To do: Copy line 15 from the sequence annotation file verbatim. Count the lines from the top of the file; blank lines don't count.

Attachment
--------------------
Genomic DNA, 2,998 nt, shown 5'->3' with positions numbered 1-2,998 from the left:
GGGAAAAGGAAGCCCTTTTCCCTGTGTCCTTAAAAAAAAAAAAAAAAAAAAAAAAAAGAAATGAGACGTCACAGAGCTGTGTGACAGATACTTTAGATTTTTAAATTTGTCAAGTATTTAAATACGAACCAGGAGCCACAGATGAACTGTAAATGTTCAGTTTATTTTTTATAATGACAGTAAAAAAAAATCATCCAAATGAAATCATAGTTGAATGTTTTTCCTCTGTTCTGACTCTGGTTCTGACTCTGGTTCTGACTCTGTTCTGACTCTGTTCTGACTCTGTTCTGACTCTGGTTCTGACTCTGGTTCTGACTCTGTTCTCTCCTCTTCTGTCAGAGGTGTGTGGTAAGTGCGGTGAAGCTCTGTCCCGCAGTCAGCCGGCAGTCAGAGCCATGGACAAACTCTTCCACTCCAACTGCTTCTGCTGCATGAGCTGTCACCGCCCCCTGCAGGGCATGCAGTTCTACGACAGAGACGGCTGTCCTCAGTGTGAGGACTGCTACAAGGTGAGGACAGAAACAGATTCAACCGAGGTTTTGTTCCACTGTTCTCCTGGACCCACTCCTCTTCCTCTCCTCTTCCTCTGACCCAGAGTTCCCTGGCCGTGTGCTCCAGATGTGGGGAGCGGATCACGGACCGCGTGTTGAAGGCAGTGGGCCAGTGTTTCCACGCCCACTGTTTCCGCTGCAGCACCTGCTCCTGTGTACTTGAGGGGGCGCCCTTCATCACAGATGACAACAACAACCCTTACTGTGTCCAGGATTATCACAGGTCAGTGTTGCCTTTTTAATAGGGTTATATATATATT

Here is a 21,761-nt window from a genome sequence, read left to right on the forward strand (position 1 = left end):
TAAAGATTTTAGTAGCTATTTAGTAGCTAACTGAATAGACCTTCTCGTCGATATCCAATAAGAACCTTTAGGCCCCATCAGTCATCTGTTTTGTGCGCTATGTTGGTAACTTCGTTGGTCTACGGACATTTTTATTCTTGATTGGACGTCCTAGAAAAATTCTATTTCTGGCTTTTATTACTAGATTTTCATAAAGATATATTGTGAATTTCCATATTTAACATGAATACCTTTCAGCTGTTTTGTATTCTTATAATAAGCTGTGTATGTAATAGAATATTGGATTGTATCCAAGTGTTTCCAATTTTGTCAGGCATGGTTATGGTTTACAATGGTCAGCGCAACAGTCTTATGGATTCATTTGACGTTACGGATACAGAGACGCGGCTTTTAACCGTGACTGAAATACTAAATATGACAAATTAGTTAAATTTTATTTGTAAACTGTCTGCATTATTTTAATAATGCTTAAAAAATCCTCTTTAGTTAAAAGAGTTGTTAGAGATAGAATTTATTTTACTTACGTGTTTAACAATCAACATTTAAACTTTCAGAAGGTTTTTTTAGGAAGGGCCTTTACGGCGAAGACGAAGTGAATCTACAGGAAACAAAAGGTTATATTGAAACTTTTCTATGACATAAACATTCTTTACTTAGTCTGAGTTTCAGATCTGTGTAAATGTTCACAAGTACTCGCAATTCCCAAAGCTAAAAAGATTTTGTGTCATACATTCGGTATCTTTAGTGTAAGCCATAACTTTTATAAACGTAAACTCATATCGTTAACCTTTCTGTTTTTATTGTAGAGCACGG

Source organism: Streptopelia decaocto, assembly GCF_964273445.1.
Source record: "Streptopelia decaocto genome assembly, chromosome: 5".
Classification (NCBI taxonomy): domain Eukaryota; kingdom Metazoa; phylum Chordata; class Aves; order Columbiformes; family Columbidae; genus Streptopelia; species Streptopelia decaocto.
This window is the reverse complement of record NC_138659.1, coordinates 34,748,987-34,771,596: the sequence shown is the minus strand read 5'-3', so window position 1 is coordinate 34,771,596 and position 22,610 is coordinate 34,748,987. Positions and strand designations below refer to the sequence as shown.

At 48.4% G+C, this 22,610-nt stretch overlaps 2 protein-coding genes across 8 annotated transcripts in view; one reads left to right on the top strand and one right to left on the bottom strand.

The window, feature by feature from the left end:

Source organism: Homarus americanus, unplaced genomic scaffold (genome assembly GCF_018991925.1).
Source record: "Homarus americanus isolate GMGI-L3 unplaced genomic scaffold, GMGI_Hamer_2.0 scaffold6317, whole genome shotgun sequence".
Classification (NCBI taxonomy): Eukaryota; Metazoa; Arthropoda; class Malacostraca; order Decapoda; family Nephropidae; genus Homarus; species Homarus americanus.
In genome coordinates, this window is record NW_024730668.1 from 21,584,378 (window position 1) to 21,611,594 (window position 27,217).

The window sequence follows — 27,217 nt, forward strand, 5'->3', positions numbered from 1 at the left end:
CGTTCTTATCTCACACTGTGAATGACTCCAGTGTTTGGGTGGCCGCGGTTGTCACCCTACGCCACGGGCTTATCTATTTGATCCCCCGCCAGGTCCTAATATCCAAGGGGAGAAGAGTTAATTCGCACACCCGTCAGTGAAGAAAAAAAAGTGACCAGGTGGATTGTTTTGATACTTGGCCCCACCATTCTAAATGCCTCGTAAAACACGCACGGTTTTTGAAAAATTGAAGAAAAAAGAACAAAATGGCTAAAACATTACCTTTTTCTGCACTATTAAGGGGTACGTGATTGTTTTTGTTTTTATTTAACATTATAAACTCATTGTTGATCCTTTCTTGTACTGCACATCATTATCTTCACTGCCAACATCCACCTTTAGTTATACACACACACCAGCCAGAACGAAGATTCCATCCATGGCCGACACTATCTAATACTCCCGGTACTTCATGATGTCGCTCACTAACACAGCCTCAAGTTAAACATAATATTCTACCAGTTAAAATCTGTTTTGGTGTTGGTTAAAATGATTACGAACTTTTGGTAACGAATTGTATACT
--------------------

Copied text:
The window sequence follows — 27,217 nt, forward strand, 5'->3', positions numbered from 1 at the left end: